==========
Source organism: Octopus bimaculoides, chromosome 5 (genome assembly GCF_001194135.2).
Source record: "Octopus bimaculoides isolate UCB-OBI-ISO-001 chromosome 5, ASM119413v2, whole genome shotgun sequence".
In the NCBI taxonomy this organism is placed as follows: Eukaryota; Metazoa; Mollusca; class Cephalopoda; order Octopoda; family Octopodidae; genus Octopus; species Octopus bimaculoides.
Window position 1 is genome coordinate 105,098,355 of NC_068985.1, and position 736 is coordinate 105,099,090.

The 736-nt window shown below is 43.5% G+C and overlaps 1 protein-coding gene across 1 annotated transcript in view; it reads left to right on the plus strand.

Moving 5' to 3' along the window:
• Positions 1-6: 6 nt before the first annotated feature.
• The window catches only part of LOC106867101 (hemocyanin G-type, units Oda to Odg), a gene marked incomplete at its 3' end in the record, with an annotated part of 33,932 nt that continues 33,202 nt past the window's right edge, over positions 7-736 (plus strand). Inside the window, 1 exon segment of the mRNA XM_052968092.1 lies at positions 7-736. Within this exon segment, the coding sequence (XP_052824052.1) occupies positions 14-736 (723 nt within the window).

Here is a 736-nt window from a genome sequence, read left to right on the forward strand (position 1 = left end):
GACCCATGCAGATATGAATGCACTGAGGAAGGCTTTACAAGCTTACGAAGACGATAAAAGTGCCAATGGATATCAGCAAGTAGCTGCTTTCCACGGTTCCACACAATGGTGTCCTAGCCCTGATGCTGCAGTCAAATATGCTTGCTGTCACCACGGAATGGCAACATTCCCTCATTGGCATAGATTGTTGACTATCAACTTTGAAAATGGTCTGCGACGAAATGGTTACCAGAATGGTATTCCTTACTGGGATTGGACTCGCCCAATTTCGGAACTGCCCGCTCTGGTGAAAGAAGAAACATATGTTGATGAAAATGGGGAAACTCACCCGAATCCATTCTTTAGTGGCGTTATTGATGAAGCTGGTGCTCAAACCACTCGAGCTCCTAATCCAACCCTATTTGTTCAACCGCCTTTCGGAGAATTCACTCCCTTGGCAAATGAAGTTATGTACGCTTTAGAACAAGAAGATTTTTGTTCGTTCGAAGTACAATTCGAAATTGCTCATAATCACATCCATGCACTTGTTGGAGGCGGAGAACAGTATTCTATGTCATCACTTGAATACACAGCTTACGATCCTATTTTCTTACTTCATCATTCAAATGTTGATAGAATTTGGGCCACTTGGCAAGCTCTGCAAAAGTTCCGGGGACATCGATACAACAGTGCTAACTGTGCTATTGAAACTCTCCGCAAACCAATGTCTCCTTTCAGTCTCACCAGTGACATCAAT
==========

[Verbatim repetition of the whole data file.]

Source organism: Octopus bimaculoides, chromosome 5 (genome assembly GCF_001194135.2).
Source record: "Octopus bimaculoides isolate UCB-OBI-ISO-001 chromosome 5, ASM119413v2, whole genome shotgun sequence".
In the NCBI taxonomy this organism is placed as follows: Eukaryota; Metazoa; Mollusca; class Cephalopoda; order Octopoda; family Octopodidae; genus Octopus; species Octopus bimaculoides.
Window position 1 is genome coordinate 105,098,355 of NC_068985.1, and position 736 is coordinate 105,099,090.

The 736-nt window shown below is 43.5% G+C and overlaps 1 protein-coding gene across 1 annotated transcript in view; it reads left to right on the plus strand.

Moving 5' to 3' along the window:
• Positions 1-6: 6 nt before the first annotated feature.
• The window catches only part of LOC106867101 (hemocyanin G-type, units Oda to Odg), a gene marked incomplete at its 3' end in the record, with an annotated part of 33,932 nt that continues 33,202 nt past the window's right edge, over positions 7-736 (plus strand). Inside the window, 1 exon segment of the mRNA XM_052968092.1 lies at positions 7-736. Within this exon segment, the coding sequence (XP_052824052.1) occupies positions 14-736 (723 nt within the window).

Here is a 736-nt window from a genome sequence, read left to right on the forward strand (position 1 = left end):
GACCCATGCAGATATGAATGCACTGAGGAAGGCTTTACAAGCTTACGAAGACGATAAAAGTGCCAATGGATATCAGCAAGTAGCTGCTTTCCACGGTTCCACACAATGGTGTCCTAGCCCTGATGCTGCAGTCAAATATGCTTGCTGTCACCACGGAATGGCAACATTCCCTCATTGGCATAGATTGTTGACTATCAACTTTGAAAATGGTCTGCGACGAAATGGTTACCAGAATGGTATTCCTTACTGGGATTGGACTCGCCCAATTTCGGAACTGCCCGCTCTGGTGAAAGAAGAAACATATGTTGATGAAAATGGGGAAACTCACCCGAATCCATTCTTTAGTGGCGTTATTGATGAAGCTGGTGCTCAAACCACTCGAGCTCCTAATCCAACCCTATTTGTTCAACCGCCTTTCGGAGAATTCACTCCCTTGGCAAATGAAGTTATGTACGCTTTAGAACAAGAAGATTTTTGTTCGTTCGAAGTACAATTCGAAATTGCTCATAATCACATCCATGCACTTGTTGGAGGCGGAGAACAGTATTCTATGTCATCACTTGAATACACAGCTTACGATCCTATTTTCTTACTTCATCATTCAAATGTTGATAGAATTTGGGCCACTTGGCAAGCTCTGCAAAAGTTCCGGGGACATCGATACAACAGTGCTAACTGTGCTATTGAAACTCTCCGCAAACCAATGTCTCCTTTCAGTCTCACCAGTGACATCAAT